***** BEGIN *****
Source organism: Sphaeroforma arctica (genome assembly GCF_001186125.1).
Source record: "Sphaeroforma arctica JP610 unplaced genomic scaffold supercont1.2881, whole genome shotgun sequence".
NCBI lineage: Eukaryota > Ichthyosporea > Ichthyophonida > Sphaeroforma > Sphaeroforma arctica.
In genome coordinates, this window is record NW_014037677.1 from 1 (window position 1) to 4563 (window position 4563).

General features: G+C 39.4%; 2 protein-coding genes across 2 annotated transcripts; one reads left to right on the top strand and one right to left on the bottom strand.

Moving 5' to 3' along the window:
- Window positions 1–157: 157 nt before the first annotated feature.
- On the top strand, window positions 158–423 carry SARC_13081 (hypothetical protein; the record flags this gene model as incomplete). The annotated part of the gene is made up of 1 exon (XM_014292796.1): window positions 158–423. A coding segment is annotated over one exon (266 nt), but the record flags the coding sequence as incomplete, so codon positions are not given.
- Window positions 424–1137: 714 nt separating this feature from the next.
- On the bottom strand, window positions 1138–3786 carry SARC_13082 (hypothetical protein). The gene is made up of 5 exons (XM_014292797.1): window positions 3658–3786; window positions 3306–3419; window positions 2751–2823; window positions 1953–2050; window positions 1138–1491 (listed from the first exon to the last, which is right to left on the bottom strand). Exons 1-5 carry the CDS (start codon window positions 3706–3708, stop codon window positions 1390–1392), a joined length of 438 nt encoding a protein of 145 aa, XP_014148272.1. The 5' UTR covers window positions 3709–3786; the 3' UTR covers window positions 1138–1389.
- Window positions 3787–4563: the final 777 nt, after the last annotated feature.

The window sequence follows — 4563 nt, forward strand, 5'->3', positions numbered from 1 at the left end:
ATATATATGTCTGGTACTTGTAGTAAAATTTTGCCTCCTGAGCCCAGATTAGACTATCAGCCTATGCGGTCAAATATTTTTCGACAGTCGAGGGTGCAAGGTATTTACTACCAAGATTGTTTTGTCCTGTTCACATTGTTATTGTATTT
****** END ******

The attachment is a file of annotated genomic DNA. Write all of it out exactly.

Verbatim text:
Source organism: Sphaeroforma arctica (genome assembly GCF_001186125.1).
Source record: "Sphaeroforma arctica JP610 unplaced genomic scaffold supercont1.2881, whole genome shotgun sequence".
NCBI lineage: Eukaryota > Ichthyosporea > Ichthyophonida > Sphaeroforma > Sphaeroforma arctica.
In genome coordinates, this window is record NW_014037677.1 from 1 (window position 1) to 4563 (window position 4563).

General features: G+C 39.4%; 2 protein-coding genes across 2 annotated transcripts; one reads left to right on the top strand and one right to left on the bottom strand.

Moving 5' to 3' along the window:
- Window positions 1–157: 157 nt before the first annotated feature.
- On the top strand, window positions 158–423 carry SARC_13081 (hypothetical protein; the record flags this gene model as incomplete). The annotated part of the gene is made up of 1 exon (XM_014292796.1): window positions 158–423. A coding segment is annotated over one exon (266 nt), but the record flags the coding sequence as incomplete, so codon positions are not given.
- Window positions 424–1137: 714 nt separating this feature from the next.
- On the bottom strand, window positions 1138–3786 carry SARC_13082 (hypothetical protein). The gene is made up of 5 exons (XM_014292797.1): window positions 3658–3786; window positions 3306–3419; window positions 2751–2823; window positions 1953–2050; window positions 1138–1491 (listed from the first exon to the last, which is right to left on the bottom strand). Exons 1-5 carry the CDS (start codon window positions 3706–3708, stop codon window positions 1390–1392), a joined length of 438 nt encoding a protein of 145 aa, XP_014148272.1. The 5' UTR covers window positions 3709–3786; the 3' UTR covers window positions 1138–1389.
- Window positions 3787–4563: the final 777 nt, after the last annotated feature.

The window sequence follows — 4563 nt, forward strand, 5'->3', positions numbered from 1 at the left end:
ATATATATGTCTGGTACTTGTAGTAAAATTTTGCCTCCTGAGCCCAGATTAGACTATCAGCCTATGCGGTCAAATATTTTTCGACAGTCGAGGGTGCAAGGTATTTACTACCAAGATTGTTTTGTCCTGTTCACATTGTTATTGTATTT